Thursday Night Dancing
My parents weren’t at the airport to meet me when I flew across the country to spend time with them during the holidays, nor were they at their house when I arrived and tried to figure out where I’d be sleeping (on an air mattress in a storage room).
It was a Thursday, and they were out at a dance club. They never miss Thursday night dancing — not for the arrival of a son they haven’t seen in a year; not for anything, really. My father had been forced into retirement after injuring himself at work and suing for disability payments for two years (he received a settlement just before I had arrived), and my mother was just a few years away from joining him. On a fixed income, they’d be doing a lot of “inexpensive leisure activities” — watching television, gardening, cooking — but until their legs give out, they’d be dancing too.
My mother found me in the kitchen early in the morning drinking a cup of coffee.
“How much was your flight here?” she asked, because money is always at the top of the list of topics that she wants to talk about with me, even before I had a website devoted to it.
“Seven hundred,” I said. I attempted to change the subject. “You and dad were out dancing last night?”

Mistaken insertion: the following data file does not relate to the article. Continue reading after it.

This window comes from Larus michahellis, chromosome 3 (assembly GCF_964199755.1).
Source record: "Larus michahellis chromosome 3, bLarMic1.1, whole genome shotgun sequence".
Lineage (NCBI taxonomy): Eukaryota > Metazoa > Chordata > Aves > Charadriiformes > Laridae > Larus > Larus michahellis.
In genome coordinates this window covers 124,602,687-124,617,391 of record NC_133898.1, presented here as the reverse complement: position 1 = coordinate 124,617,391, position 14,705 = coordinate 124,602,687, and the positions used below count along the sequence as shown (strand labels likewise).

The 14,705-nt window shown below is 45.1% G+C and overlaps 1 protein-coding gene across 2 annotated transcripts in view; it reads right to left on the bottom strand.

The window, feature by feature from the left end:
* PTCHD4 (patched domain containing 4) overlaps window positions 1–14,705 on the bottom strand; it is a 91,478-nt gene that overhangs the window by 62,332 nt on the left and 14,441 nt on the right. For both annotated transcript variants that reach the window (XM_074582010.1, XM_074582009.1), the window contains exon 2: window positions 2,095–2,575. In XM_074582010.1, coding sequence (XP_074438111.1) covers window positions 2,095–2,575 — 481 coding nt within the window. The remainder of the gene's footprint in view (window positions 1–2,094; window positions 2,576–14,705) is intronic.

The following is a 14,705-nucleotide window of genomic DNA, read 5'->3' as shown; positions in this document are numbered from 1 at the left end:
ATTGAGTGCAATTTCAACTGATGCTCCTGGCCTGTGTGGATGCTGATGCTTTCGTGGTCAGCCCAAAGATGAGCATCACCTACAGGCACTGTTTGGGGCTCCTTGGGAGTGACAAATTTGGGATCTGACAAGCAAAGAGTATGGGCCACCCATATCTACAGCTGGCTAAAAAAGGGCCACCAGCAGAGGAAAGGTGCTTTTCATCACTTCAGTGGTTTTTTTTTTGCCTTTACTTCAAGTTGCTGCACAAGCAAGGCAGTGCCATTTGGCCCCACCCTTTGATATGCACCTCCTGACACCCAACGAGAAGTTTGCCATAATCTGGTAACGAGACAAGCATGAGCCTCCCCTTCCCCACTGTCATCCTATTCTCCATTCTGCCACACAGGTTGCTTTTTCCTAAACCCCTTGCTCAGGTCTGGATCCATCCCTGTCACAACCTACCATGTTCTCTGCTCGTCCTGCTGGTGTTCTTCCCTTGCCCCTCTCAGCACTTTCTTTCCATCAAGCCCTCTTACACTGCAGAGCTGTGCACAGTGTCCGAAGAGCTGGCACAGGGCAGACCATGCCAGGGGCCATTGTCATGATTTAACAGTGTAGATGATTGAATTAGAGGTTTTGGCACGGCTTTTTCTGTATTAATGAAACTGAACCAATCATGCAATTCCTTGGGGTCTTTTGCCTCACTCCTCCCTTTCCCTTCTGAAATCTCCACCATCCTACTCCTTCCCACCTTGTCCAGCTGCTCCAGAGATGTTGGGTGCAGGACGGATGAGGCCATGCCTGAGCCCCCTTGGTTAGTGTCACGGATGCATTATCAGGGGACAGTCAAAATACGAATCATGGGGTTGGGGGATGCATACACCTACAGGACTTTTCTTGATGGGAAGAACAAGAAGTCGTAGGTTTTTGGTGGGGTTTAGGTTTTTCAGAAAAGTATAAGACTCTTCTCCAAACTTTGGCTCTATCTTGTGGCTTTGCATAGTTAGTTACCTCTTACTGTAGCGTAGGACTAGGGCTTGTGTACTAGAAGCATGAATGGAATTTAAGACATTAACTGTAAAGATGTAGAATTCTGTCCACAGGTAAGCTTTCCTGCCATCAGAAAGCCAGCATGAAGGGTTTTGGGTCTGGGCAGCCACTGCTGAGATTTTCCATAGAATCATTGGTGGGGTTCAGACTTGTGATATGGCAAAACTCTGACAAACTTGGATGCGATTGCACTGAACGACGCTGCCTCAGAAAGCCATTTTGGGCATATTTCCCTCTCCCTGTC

“Yes, at the club — guess how much it costs?” (Oh, she’s good.)
“You’re going to tell me.”
“It’s five dollars to get in.”
“And free to dance?”
“Yes, and there’s a live band.”
“Does the cover charge go to the band?”
“No, the band works on tips, but we all do some work.”
“What does that mean?”
“Well, when we’re not dancing, your father and I are singing — we sing songs people can do the cha cha cha to.”
“Wow, and what did you sing?”
“We do the Carlos Santana version.”
“Do you have dinner there too?”
“There’s a buffet. We sit at tables. I’ll order a Diet Coke. The entire night costs less than $20.”
“When I picture this, I see Ricky and Lucy at the Tropicana.”
“It’s not quite like that, but it’s similar.”
I often worry about my parents and how they’ll fare financially as they get older. I’m helping them with their mortgage. They don’t have much in retirement savings. They never go out to dinner (too expensive), or to the movies (ditto). But they’re happy with the life and house they have. And they always look forward to Thursday nights.
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